Fulham v Chelsea - Premier League

A strange fit for Napoli, Rafa Benítez’s Chelsea tenure finally comes to an end

Leave a comment

Most Chelsea fans saw a bit of good news hit their Twitter timelines on Monday, with a picture being send around social media marking the end of the club’s Rafa Benítez era. Though some fans eventually warmed to Benítez, the vast majority were either conflicted or antagonistic, so although they knew their time of conflict would soon end, proof of its passing would have been met with relief.

At the same time, Napoli fans were forced to embrace a reality of an uncertain future, their club having officially welcomed the controversial Spaniard as their new head coach. For a team who finished second in Italy and have reason to hope they team can push on, today’s must have been sobering news.

Word of Benítez’s move to Naples had been circulating for some time, but until Benítez finished his responsibilities with Chelsea’s brief U.S. tour, Napoli supporters could try to convince themselves the deal would fall through. However, after this weekend’s match at Yankee Stadium, all that was left was to dot i’s and cross t’s. Benítez was destined to replace Walter Mazzarri.

And with this image of Benítez shaking hands with Napoli President Aurelio Di Laurentiis, the tenuous transition finally begins.


I’ve made my newfound ambivalence toward Benítez known, but for new visitors who don’t want to go back through the PST archive, I’ll reiterate: I feel as if Benítez has earned himself another chance, one that shouldn’t require him resorting to a ‘take what I can get’ attitude. I’m not sure I felt the same before he was fortunate to find a role in West London.

He underperformed at Chelsea, Inter Milan, and in his last days at Liverpool, but over the last three months at Stamford Bridge, he showed the qualities of a man capable of forging a stable united. Were I at Málaga and looking to replace Manuel Pellegrini, I’d strongly consider him. He might work well at a place like Schalke, when he could take a talented team and establish a foundation that would address inconsistencies. Among club who don’t have obvious job openings, places like Marseille, Sevilla, Lazio, Hamburg would also be a fit for a boss with Benítez’s qualities, and if it wasn’t for the circumstances of Benítez’s past, clubs like Everton and Valencia would also fit nicely onto that list.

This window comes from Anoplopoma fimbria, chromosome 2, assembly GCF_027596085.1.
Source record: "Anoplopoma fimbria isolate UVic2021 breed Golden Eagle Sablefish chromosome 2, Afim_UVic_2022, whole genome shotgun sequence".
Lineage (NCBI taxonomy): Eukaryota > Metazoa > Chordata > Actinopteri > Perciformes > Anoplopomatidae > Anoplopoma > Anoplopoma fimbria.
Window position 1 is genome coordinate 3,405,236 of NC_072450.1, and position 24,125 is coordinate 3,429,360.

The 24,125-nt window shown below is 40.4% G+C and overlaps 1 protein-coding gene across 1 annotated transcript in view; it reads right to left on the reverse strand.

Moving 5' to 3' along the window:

Napoli, however, is a very peculiar case. The departing manager, Walter Mazzarri, played almost exclusively three at the back, employing an attractive style that leveraged the abilities of Edinson Cavani, Marek Hamsik, Goran Pendev and Blerim Dzemaili to pick opponents apart, often in transition. In contrast to Benítez’s style, Napoli’s is not one you would readily call controlling or robust. Their’s was a more open game.

With Mazzarri having moved to Inter, Napoli’s style is going to change. And if the Neopolitans lose Cavani, they’ll have to reload, a process in which Benítez is likely to have great say. As opposed to a Chelsea job that was about ostensibly about correcting course, Benítez will have to chart a new one.

At one time in his career, he was capable of doing that. His accomplishments at Valencia and Liverpool speak to it, but having painted more confounding pictures at Stamford Bridge, the San Siro, and his last year at Anfield, Benítez’s appointment at Napoli becomes a litmus test. If you feel the man is capable to recapturing the magic, there’s little reason not to hire him. If you believe the more recent evidence, he seems an bad fit for the job.

The only other time Benítez faced the tactical test of the Italian league, he drove a European champion to mid-table before walking away from Inter Milan. De Laurentiis has elected to cast this as an aberration, but for a team returning to Champions League, you can’t help but ask if they couldn’t have found a better fit.